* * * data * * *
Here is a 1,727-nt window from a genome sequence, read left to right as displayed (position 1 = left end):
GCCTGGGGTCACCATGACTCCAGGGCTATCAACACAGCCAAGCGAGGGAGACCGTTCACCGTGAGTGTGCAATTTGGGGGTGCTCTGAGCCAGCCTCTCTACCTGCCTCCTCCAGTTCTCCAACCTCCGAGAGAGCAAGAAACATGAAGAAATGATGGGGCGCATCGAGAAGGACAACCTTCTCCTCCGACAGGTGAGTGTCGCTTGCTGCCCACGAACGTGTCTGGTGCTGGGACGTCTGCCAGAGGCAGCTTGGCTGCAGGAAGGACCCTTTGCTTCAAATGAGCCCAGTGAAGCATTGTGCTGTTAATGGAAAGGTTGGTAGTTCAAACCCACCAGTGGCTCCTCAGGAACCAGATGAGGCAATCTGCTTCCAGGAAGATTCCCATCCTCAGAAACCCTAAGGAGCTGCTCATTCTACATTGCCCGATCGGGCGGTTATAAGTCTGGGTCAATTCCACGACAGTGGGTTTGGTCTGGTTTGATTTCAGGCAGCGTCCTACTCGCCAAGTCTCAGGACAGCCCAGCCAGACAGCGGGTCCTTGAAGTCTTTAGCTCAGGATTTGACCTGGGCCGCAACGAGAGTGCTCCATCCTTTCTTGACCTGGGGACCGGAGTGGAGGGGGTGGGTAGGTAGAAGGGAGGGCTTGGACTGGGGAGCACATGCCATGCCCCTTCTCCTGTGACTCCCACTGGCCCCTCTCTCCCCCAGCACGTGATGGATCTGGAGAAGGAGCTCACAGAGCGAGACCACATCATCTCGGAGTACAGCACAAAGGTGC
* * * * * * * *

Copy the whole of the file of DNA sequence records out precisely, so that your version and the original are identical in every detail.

Here is a 1,727-nt window from a genome sequence, read left to right as displayed (position 1 = left end):
GCCTGGGGTCACCATGACTCCAGGGCTATCAACACAGCCAAGCGAGGGAGACCGTTCACCGTGAGTGTGCAATTTGGGGGTGCTCTGAGCCAGCCTCTCTACCTGCCTCCTCCAGTTCTCCAACCTCCGAGAGAGCAAGAAACATGAAGAAATGATGGGGCGCATCGAGAAGGACAACCTTCTCCTCCGACAGGTGAGTGTCGCTTGCTGCCCACGAACGTGTCTGGTGCTGGGACGTCTGCCAGAGGCAGCTTGGCTGCAGGAAGGACCCTTTGCTTCAAATGAGCCCAGTGAAGCATTGTGCTGTTAATGGAAAGGTTGGTAGTTCAAACCCACCAGTGGCTCCTCAGGAACCAGATGAGGCAATCTGCTTCCAGGAAGATTCCCATCCTCAGAAACCCTAAGGAGCTGCTCATTCTACATTGCCCGATCGGGCGGTTATAAGTCTGGGTCAATTCCACGACAGTGGGTTTGGTCTGGTTTGATTTCAGGCAGCGTCCTACTCGCCAAGTCTCAGGACAGCCCAGCCAGACAGCGGGTCCTTGAAGTCTTTAGCTCAGGATTTGACCTGGGCCGCAACGAGAGTGCTCCATCCTTTCTTGACCTGGGGACCGGAGTGGAGGGGGTGGGTAGGTAGAAGGGAGGGCTTGGACTGGGGAGCACATGCCATGCCCCTTCTCCTGTGACTCCCACTGGCCCCTCTCTCCCCCAGCACGTGATGGATCTGGAGAAGGAGCTCACAGAGCGAGACCACATCATCTCGGAGTACAGCACAAAGGTGC